Tuesday, February 26, 2013

When is Fantasizing a Crime?

Gilberto Valle is on trial this week for conspiracy. The evidence against him all comes from emails and postings to Internet chat groups, where he laid out in detail plans to torture, rape, kill, and eat women, including his own wife. The prosecution says these were actual plans that Valle intended to carry out.
“You are going to see in these conversations that Mr. Valle is engaging in detailed strategic discussions about real women that he has identified,” Mr. Jackson said. He cited “one conversation where Mr. Valle discusses a specific real woman, a specific real woman that he knew, and discussing the logistics of fitting her into an oven.”
As for the defense:
Officer Valle’s lawyer, said in her opening statement that if the jurors had been scared by what the prosecution had described, “who could blame you?” The allegations were shocking and gruesome, she said, “the stuff that horror movies are made of. They share something else in common with horror movies,” she added. “It’s pure fiction. It’s pretend. It’s scary make-believe.”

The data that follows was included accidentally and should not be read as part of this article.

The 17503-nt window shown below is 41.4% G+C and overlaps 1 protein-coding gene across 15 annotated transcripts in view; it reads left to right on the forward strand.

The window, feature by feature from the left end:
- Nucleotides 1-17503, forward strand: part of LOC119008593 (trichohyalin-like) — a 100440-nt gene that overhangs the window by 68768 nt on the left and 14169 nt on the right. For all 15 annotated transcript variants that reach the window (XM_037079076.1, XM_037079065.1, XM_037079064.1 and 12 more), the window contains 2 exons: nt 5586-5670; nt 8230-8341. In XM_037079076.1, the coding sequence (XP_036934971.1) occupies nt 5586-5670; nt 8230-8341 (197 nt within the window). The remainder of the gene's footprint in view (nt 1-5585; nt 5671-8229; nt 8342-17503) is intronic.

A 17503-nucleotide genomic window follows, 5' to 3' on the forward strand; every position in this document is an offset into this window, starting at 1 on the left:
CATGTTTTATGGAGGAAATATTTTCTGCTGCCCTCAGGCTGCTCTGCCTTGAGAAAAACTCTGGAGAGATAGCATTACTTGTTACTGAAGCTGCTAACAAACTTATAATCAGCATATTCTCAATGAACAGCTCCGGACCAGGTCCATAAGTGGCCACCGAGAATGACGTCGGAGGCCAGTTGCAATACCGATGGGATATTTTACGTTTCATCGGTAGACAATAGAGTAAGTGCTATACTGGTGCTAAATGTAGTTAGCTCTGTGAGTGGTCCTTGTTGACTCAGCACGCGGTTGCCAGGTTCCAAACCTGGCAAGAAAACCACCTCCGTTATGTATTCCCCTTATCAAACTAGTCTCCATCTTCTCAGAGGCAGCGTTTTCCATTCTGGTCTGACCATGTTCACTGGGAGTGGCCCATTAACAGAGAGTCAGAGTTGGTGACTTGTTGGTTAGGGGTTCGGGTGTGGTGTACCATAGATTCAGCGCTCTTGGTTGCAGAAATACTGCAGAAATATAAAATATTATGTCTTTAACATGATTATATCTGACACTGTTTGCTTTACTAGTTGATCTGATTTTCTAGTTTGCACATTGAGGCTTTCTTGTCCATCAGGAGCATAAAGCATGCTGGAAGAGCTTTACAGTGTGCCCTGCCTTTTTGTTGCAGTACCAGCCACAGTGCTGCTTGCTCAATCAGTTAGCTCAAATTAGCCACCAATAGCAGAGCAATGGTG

Ms. Gatto suggested that the stakes for Officer Valle, who has been charged with conspiracy to commit kidnapping, a charge that carries a maximum sentence of life in prison, went far beyond his case. She said cases like his test “bedrock principles, the freedom to think, the freedom to say, the freedom to write even the darkest thoughts from our human imagination.”
I have to say that I can't decide what to make of this. On the one hand I am very disturbed by the whole notion of thought crimes, and I think that in our approach to child pornography we are descending into inquisition territory. On the other, who is going to object to some kind of punishment for a man whose idea of a good time is to chat with his buddies about exactly how to kill and cook his wife?

UPDATE: Valle was convicted on almost all the counts. The jury deliberated for nearly four days.

1 comment:

pootrsox said...

I find this man's fantasy life deeply repulsive.

However, absent any evidence beyond chat rooms and emails-- that is, evidence of meetings, of purchasing necessary imprisonment and dissection tools, etc-- I see no crime here.

Lock him up for fantasizing about killing and eating his wife, and you've now created case law for locking up authors of slash fiction, creators of violent video games, etc etc etc.